The rescue workers were able to save thousands of people from under the rubble in the earthquake-stricken areas, thanks to our coordination. We were present in all places where there was no state, as people saw in both Marash and Afrin. However, this coordination of volunteers and members, which was created to protect and rescue people, was besieged. Also, the aid offered by the Autonomous Administration and by the popular one, to the areas that are under Turkish occupation in Syria, was met with rejection. However, the women’s movement is now working with thousands of people to fight this mentality. It has taken the initiative to provide aid to earthquake victims, and women in Shahba refugee’s camp have opened their tents, to shelter displaced families.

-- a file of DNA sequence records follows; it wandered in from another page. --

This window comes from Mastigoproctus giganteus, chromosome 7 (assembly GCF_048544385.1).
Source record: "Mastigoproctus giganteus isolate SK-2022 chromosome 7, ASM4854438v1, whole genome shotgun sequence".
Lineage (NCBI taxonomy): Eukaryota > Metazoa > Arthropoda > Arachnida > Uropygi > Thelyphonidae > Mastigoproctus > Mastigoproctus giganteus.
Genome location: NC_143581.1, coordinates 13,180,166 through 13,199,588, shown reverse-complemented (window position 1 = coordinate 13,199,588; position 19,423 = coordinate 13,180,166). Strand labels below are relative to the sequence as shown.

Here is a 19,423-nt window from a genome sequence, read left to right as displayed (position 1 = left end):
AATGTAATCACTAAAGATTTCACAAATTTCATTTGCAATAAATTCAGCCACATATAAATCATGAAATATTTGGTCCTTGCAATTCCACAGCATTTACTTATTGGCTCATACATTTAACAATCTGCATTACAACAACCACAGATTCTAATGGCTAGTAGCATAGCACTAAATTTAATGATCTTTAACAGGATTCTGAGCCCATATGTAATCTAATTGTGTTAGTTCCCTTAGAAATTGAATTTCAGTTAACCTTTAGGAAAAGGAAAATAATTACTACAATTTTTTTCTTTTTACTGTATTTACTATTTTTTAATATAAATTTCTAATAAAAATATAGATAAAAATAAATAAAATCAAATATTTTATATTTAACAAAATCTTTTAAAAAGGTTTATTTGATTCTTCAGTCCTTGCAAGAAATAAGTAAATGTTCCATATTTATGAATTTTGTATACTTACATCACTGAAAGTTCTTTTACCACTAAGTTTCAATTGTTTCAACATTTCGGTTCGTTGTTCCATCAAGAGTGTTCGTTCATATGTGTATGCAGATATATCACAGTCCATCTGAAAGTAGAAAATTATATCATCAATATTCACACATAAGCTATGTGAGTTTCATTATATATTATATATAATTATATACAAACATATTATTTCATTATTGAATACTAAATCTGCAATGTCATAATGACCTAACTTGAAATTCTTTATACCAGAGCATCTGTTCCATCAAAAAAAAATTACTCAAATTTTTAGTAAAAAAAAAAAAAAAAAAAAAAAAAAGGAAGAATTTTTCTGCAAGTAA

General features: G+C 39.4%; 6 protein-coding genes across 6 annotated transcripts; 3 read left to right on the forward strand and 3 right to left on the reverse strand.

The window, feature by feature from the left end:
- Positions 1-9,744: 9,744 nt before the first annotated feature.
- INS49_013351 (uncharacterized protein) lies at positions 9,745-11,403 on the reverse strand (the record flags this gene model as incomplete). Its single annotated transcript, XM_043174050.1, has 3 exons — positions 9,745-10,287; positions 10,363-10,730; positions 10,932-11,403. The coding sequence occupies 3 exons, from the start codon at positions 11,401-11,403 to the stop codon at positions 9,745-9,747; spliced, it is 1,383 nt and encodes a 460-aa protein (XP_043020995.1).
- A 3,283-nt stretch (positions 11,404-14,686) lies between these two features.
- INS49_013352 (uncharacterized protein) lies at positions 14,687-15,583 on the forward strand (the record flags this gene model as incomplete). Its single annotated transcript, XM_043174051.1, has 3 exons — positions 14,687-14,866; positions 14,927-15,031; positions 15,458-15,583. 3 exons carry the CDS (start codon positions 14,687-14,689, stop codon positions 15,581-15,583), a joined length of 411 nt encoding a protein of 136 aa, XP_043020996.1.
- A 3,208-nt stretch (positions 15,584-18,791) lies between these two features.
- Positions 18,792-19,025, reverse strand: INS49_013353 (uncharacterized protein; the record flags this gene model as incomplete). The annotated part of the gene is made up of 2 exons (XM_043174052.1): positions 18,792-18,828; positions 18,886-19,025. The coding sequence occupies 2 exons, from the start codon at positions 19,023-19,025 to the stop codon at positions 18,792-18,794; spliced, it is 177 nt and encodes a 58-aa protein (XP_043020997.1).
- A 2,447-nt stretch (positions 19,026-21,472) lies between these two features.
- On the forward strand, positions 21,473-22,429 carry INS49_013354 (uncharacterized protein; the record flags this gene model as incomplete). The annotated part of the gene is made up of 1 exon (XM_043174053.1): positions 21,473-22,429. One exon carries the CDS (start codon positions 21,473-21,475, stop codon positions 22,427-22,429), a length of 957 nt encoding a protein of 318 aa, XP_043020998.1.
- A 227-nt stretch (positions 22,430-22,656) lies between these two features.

We canceled all other activities due to the earthquake in both northern and western Kurdistan, and we declared that our mourning is the reason for our struggle. We also prepared slogans such as “It is time for women’s freedom”, “Our sorrow is the reason for our struggle”, and “Women’s cooperation is pulsing with life”.

What is happening in Syria?